“Thanos Annual” reunites you with Ron Lim, who drew your “Infinity Trilogy” — “The Infinity Gauntlet,” “The Infinity War” and “The Infinity Crusade.” How does it feel to be back working with Ron? What do you feel he brings to this story and the character of Thanos?

I've always been very comfortable with Ron's interpretation of Thanos. Some artists have drawn him so far afield from how I envision the Titan that it just didn't feel like the same character. Ron doesn't draw Thanos exactly like I do, but he draws him in the spirit of how I do.

Plus, he's always had the same kind of storytelling vibe about him that I have. I've worked with two artists more than anybody else — Bernie Wrightson and Ron. When I write a story for Bernie, it always comes back different from how I envisioned it, but it always works just fine. When I write for Ron, it looks almost exactly how I envisioned it. We're that much on the same page, as far as storytelling goes.

One of the reasons you enjoy writing the character is he allows you to visit the dark part of your psyche. Thanos is a character capable of some evil, nasty and vicious things, but you've also written some stories where the character has acted in more of a heroic and noble way. Does Thanos have a good side?

Ask Gamora [a current member of the Guardians of the Galaxy] who he raised from a child. She was loyal to him for decades and still has a certain warmth in her heart for him, even though she knows him to be a villain, a monster and something that should be destroyed. He's also developed a friendship with Adam Warlock.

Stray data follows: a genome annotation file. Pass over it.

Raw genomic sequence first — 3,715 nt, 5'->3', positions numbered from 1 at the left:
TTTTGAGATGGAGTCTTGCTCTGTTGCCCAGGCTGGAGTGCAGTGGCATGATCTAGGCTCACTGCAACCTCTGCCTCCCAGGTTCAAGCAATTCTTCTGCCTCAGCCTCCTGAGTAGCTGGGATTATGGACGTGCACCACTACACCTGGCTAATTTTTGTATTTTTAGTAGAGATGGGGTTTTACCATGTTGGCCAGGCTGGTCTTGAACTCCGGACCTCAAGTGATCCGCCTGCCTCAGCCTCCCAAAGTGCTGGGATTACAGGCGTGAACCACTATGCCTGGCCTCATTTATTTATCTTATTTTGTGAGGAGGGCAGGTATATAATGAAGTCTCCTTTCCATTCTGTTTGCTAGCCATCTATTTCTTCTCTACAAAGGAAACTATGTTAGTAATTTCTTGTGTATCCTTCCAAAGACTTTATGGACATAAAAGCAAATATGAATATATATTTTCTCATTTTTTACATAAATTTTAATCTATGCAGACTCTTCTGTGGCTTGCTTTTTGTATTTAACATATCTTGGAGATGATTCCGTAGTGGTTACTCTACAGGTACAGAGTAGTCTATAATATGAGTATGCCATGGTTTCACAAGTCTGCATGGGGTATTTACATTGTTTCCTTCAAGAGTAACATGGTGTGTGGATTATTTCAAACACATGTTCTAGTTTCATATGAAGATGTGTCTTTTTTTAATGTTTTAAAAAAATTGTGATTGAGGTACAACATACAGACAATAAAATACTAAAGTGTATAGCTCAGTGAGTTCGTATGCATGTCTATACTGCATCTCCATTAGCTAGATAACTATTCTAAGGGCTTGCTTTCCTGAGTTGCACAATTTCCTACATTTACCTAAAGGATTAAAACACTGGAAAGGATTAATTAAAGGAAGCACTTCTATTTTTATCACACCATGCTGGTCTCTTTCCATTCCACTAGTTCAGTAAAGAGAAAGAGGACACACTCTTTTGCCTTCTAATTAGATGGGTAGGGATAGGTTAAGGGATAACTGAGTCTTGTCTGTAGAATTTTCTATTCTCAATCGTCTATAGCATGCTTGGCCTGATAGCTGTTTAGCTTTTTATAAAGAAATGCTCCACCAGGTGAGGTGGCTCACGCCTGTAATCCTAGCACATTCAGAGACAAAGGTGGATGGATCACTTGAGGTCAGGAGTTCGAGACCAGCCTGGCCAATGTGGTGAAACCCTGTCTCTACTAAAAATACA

Thanos is a mass of contradictions, like most people. What you see at any given moment is only a sliver of what the entire character is. Yes, he's got terrible things inside him, but despite the fact that he is insane, he still is a sentient being. There are more curves in him than you would think. I think there's a definitely more human side to Thanos that he's tried to suppress over and over again, but it pops out occasionally. He has done some tremendous good as he's gone along. He's saved the universe as many times as he has endangered it.

Will this annual examine both those sides of Thanos?

It examines multiple sides of the character. You'll see that there are aspects of Thanos that you never quite imagined. This ties back to his first defeat at the hands of Captain Marvel and a number of other aspects of his life and existence since that time.

What I've read suggests that Thanos goes on almost a Ghost of Christmas Future type of journey in the story. Is that an apt comparison?

That's fairly good. As you recall, at the end of “Captain Marvel” #33 Captain Marvel shatters the Cosmic Cube and Thanos is blown away to parts unknown. We're going to explore those parts unknown in this story.